Last year’s run re-visited those three villages and 48 others across England (three more have since come to light) and Medwyn said: ‘The aim was to take a slate plaque to every village because they don’t have a memorial. Their contribution was just as valuable and as valid as anywhere else but there has been a silence of embarrassment because they were fortunate. Each and every one of those who went to war did us proud.’

The Lancashire Thankful Villages were on the final leg of the journey and the motorcyclists were met in Arkholme by Michael Hampson who has been vicar for Arkholme, Hornby, Whittington and Gressingham since March 2012.

He said: ‘Arkholme was the most thankful of the Thankful Villages by some distance, in that 59 served and 59 returned. There is a list on the church wall of where they served and they were all in different regiments, so it’s not that case that they were all together in a regiment that never went anywhere.’ Medwyn and Dougie presented each village with a Welsh slate plaque which will all be unveiled at 11am on Sunday August 3, 100 years to the day since German troops invaded Belgium, forcing Britain’s involvement in the war.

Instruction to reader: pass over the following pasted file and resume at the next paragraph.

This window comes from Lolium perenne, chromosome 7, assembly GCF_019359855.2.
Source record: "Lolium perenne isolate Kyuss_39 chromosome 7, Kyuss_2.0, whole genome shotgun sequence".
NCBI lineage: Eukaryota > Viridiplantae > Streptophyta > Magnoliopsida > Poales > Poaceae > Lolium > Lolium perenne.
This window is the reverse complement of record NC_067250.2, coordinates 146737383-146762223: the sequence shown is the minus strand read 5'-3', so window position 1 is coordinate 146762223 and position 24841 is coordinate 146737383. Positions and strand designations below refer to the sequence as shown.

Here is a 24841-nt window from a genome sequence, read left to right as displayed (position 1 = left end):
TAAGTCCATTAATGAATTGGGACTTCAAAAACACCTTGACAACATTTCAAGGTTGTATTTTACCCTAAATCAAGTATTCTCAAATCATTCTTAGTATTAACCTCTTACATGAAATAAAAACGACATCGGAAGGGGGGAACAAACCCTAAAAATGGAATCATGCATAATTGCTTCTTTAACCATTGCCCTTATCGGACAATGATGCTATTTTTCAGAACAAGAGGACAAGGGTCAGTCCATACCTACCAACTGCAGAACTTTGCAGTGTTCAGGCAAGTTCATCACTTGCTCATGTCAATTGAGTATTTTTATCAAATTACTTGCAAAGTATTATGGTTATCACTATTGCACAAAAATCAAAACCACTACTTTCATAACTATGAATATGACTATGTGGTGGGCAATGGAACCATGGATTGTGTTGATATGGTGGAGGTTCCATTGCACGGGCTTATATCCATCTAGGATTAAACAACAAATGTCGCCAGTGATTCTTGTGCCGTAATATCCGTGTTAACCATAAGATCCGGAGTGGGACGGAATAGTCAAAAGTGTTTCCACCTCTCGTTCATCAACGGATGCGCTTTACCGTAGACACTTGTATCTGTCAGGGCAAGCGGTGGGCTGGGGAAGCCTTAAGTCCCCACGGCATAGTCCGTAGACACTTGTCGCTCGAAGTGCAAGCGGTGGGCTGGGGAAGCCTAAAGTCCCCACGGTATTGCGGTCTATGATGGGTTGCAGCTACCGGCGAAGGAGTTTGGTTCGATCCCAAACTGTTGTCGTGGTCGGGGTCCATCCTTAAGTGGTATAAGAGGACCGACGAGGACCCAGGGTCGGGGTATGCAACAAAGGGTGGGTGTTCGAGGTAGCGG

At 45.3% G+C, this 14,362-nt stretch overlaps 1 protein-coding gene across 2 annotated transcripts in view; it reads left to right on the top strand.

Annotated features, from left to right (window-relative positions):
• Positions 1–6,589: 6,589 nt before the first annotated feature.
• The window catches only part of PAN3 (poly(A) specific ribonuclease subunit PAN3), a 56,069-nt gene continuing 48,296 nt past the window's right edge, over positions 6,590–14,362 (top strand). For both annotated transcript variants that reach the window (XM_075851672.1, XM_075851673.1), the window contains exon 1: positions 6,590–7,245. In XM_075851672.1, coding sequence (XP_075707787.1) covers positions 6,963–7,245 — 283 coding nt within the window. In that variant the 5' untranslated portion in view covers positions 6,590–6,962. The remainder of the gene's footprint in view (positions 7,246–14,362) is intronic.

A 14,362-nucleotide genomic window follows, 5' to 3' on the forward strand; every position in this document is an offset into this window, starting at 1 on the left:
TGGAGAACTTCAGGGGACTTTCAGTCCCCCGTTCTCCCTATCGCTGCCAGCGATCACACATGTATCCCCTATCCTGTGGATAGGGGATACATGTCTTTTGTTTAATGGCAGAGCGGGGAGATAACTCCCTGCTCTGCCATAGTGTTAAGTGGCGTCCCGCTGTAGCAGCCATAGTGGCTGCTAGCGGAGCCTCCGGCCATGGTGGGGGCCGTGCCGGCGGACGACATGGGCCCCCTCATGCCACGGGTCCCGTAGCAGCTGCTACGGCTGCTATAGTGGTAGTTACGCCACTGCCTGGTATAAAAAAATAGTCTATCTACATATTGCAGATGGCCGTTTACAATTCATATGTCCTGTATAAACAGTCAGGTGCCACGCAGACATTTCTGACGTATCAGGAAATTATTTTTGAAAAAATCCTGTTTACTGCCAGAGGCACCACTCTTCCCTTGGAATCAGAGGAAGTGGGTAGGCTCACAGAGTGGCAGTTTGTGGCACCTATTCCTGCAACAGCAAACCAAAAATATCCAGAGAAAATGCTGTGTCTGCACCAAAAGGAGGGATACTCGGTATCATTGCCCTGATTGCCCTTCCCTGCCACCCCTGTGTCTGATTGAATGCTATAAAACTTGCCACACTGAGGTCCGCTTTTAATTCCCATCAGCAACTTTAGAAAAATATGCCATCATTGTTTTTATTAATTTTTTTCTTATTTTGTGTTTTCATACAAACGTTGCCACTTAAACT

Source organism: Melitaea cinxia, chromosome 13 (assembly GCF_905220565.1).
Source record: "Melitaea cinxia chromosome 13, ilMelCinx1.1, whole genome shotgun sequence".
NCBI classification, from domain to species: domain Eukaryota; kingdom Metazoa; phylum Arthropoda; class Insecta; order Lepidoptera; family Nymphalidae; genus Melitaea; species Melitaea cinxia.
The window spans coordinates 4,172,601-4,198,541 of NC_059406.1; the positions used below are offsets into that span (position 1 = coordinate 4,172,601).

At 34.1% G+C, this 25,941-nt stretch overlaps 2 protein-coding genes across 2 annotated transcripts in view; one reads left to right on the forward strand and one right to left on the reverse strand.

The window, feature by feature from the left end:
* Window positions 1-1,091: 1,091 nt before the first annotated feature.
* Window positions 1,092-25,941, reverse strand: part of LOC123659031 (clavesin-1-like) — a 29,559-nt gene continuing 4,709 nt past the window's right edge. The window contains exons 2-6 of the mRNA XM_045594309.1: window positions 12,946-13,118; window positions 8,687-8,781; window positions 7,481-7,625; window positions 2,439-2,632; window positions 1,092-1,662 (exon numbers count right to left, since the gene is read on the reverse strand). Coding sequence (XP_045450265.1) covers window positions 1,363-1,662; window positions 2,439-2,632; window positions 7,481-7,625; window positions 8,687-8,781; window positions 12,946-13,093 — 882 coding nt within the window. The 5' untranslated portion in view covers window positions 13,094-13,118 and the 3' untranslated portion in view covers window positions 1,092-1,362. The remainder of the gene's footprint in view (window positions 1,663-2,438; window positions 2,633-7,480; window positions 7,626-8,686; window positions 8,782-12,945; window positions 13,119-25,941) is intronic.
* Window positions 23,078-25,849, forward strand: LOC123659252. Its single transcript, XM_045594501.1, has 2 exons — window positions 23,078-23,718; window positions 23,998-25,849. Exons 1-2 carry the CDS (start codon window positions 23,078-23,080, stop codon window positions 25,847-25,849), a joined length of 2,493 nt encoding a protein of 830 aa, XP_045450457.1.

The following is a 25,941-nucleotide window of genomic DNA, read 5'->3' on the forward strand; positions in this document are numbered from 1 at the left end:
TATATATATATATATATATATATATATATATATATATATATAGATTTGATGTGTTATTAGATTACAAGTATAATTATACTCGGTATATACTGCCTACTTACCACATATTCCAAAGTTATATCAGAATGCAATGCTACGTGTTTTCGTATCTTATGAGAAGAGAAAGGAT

The plaque in Arkholme has been fixed to a two tonne piece of local limestone donated by a local quarry and will be unveiled by the vicar, who added: ‘On Remembrance Sunday there has always been a service in church, it’s just a quirky anomaly that there’s no memorial here. For most of the last century the Thankful Villages have kept their heads down because they have been slightly embarrassed to not be in mourning like everyone else. The centenary has drawn attention to the plight of those who came back and who were ignored for so long. Their story went untold for decades.

‘Arkholme has a strange connection with other rural villages that shared this secret privilege that no-one dared to speak about.’

Down the road in Nether Kellet, one of 14 doubly Thankful Villages in England who lost no-one in either World War, the plaque has been fitted to the Peace Stone.